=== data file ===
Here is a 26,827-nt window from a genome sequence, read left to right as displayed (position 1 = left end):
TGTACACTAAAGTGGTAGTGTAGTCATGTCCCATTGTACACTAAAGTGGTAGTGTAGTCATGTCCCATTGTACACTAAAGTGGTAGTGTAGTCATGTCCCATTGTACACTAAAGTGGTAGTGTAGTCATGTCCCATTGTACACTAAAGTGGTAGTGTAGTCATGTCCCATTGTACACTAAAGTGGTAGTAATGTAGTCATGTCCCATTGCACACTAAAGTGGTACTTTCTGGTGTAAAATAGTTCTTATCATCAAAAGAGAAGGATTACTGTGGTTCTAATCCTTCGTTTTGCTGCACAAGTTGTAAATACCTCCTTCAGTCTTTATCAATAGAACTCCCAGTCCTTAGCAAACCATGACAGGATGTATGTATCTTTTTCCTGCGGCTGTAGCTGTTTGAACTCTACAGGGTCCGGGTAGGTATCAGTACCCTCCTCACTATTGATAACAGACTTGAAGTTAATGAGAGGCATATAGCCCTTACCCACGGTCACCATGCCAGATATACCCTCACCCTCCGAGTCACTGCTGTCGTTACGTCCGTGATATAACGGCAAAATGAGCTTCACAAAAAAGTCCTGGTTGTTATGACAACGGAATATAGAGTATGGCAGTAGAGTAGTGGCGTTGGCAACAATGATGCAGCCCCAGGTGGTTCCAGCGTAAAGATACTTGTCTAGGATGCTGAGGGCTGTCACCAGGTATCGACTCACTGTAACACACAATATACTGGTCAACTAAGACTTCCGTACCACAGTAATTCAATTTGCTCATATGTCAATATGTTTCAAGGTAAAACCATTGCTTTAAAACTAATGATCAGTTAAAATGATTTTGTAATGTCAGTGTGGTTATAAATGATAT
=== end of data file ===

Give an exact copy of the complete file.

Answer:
Here is a 26,827-nt window from a genome sequence, read left to right as displayed (position 1 = left end):
TGTACACTAAAGTGGTAGTGTAGTCATGTCCCATTGTACACTAAAGTGGTAGTGTAGTCATGTCCCATTGTACACTAAAGTGGTAGTGTAGTCATGTCCCATTGTACACTAAAGTGGTAGTGTAGTCATGTCCCATTGTACACTAAAGTGGTAGTGTAGTCATGTCCCATTGTACACTAAAGTGGTAGTAATGTAGTCATGTCCCATTGCACACTAAAGTGGTACTTTCTGGTGTAAAATAGTTCTTATCATCAAAAGAGAAGGATTACTGTGGTTCTAATCCTTCGTTTTGCTGCACAAGTTGTAAATACCTCCTTCAGTCTTTATCAATAGAACTCCCAGTCCTTAGCAAACCATGACAGGATGTATGTATCTTTTTCCTGCGGCTGTAGCTGTTTGAACTCTACAGGGTCCGGGTAGGTATCAGTACCCTCCTCACTATTGATAACAGACTTGAAGTTAATGAGAGGCATATAGCCCTTACCCACGGTCACCATGCCAGATATACCCTCACCCTCCGAGTCACTGCTGTCGTTACGTCCGTGATATAACGGCAAAATGAGCTTCACAAAAAAGTCCTGGTTGTTATGACAACGGAATATAGAGTATGGCAGTAGAGTAGTGGCGTTGGCAACAATGATGCAGCCCCAGGTGGTTCCAGCGTAAAGATACTTGTCTAGGATGCTGAGGGCTGTCACCAGGTATCGACTCACTGTAACACACAATATACTGGTCAACTAAGACTTCCGTACCACAGTAATTCAATTTGCTCATATGTCAATATGTTTCAAGGTAAAACCATTGCTTTAAAACTAATGATCAGTTAAAATGATTTTGTAATGTCAGTGTGGTTATAAATGATAT